Ranger Kathryn's Arches

September 25, 2010

Compliments in other languages

Filed under: Uncategorized — Kathryn Colestock-Burke @ 9:06 am
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The day Ranger Kathryn hiked to the Windows

There had been a snafu with our government vehicle at a busy arch location. A staff member had locked car keys inside, and I was the one to catch a ride to the general vicinity with the spare set. Because the one giving me the ride was almost late to her guided tour, I had her drop me off 1.5 miles from The Windows as I had time to hike in on a beautiful day. Besides, it would give me a chance to approach this section of the park on foot for the first time and see the large formations without a windshield in the way.

The perfect late-summer day was about to get better. I walked for about 35 minutes with my ranger hat, water, backpack (with radio and first aid kit, of course), and spare car keys. Visitors smiled or waved as they passed. I ascended the hill to the busy parking lot and encountered a couple in their 60s assembling their belongings for a hike. They looked up to see me happily hiking in instead of driving in. “Czmotyh heruth nwpprta sha unath bensdisen yuth,” the man said out loud. Not sure if he was talking to me, I said, “Eh?” and he smiled embarrassedly and shook his head: “I was telling my wife that the rangers here are better than I expected.”

I laughed out loud. His comment made me smile all day each time I remembered it. In this bittersweet time of mentally preparing for my upcoming departure, I am reminded OFTEN that the rangers here are clearly better than most people expect. We are a collection of professionals who are passionate about our job, our parks, and helping people make connections with this incredible resource. It’s my goal as a park ranger to always be “better than expected.”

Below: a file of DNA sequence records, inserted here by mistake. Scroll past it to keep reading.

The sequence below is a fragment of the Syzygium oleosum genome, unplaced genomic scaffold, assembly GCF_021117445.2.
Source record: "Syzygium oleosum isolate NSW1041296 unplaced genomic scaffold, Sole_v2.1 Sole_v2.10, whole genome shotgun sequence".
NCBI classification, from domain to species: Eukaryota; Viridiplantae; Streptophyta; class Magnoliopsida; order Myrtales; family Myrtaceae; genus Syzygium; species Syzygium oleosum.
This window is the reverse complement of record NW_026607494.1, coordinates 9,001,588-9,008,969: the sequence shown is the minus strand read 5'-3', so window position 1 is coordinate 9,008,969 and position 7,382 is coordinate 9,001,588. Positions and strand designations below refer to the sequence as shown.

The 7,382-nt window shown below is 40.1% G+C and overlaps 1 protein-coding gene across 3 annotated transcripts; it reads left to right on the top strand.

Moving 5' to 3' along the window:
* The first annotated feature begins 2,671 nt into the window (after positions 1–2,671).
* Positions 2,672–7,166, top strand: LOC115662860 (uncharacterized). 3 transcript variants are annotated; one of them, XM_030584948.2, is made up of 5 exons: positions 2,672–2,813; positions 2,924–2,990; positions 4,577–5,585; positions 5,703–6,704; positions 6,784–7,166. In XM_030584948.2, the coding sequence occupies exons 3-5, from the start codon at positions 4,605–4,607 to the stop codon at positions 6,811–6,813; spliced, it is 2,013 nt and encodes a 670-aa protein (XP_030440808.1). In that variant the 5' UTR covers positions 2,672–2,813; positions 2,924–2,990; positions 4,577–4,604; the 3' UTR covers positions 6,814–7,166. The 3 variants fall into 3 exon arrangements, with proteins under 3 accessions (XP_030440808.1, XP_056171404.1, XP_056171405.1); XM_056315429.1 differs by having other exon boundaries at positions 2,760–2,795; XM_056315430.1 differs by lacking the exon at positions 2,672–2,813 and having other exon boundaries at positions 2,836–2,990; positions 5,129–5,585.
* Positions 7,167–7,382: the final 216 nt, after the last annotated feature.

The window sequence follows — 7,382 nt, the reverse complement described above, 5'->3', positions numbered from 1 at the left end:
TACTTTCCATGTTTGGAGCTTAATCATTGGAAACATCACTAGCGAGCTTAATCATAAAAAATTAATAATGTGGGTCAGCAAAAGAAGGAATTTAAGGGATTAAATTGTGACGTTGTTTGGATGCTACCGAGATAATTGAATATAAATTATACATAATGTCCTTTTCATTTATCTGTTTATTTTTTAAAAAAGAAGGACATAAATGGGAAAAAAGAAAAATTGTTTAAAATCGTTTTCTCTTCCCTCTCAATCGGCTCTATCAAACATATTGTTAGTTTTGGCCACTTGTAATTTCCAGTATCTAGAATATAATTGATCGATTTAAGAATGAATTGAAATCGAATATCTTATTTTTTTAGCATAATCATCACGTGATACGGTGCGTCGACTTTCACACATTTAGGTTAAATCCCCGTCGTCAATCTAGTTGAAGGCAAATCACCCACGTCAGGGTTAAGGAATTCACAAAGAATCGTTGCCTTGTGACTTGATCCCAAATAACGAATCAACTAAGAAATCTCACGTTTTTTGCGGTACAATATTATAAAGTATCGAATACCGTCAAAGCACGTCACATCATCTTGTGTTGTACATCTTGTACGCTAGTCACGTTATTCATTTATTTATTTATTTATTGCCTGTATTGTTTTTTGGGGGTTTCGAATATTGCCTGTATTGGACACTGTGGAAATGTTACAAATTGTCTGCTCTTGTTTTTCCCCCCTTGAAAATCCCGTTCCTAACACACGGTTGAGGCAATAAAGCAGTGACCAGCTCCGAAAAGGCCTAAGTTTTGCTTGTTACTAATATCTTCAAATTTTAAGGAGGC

March 21, 2010

Of deer mice, car keys, and carry-outs

Some days you don’t want to do over.

I opened the Visitor Center and was busy putting money in the till, raising the flag, writing the weather report on the whiteboard… and, out of the corner of my eye, saw a mouse run for cover behind a cardboard box.

We have plenty of mice. They can carry hantavirus (serious) and are not welcome. I walked over to said cardboard box, up against a wall, and kicked it VERY HARD.

Deer mouse bleeds from nose and twitches, but is still alive. Not having latex gloves and bleach solution (necessary to kill hantavirus), I leave it there and continue opening the Visitor Center. It is disposed of (i.e., killed and put out into the food chain) by Joel, just arriving for duty.

My day, and Joel’s day, go downhill from there. I could not find my car keys when I finished my field shift at a viewpoint, and had to radio to the Vis Center to bring me the spare set of car keys for the government vehicle. The entire county can hear my plea. After re-searching every nook and cranny, I find the keys in my SHIRT POCKET (I never put them there) and radio the VC to cancel the previous call. I am embarrassed.

Meanwhile, housemate Joel’s remote ‘Fiery Furnace’ tour is 80% finished when a participant seriously injures her ankle. Unknown whether broken or sprained, a SAR (Search And Rescue) happens and a dozen people help with a litter carry-out. Housemate Lauren is one of the rescuers.

We wind down our day with Lebanese food for dinner — Chef Joel makes falafel and tabouli and all the good stuff.

I hope we do not start out with a mouse tomorrow.

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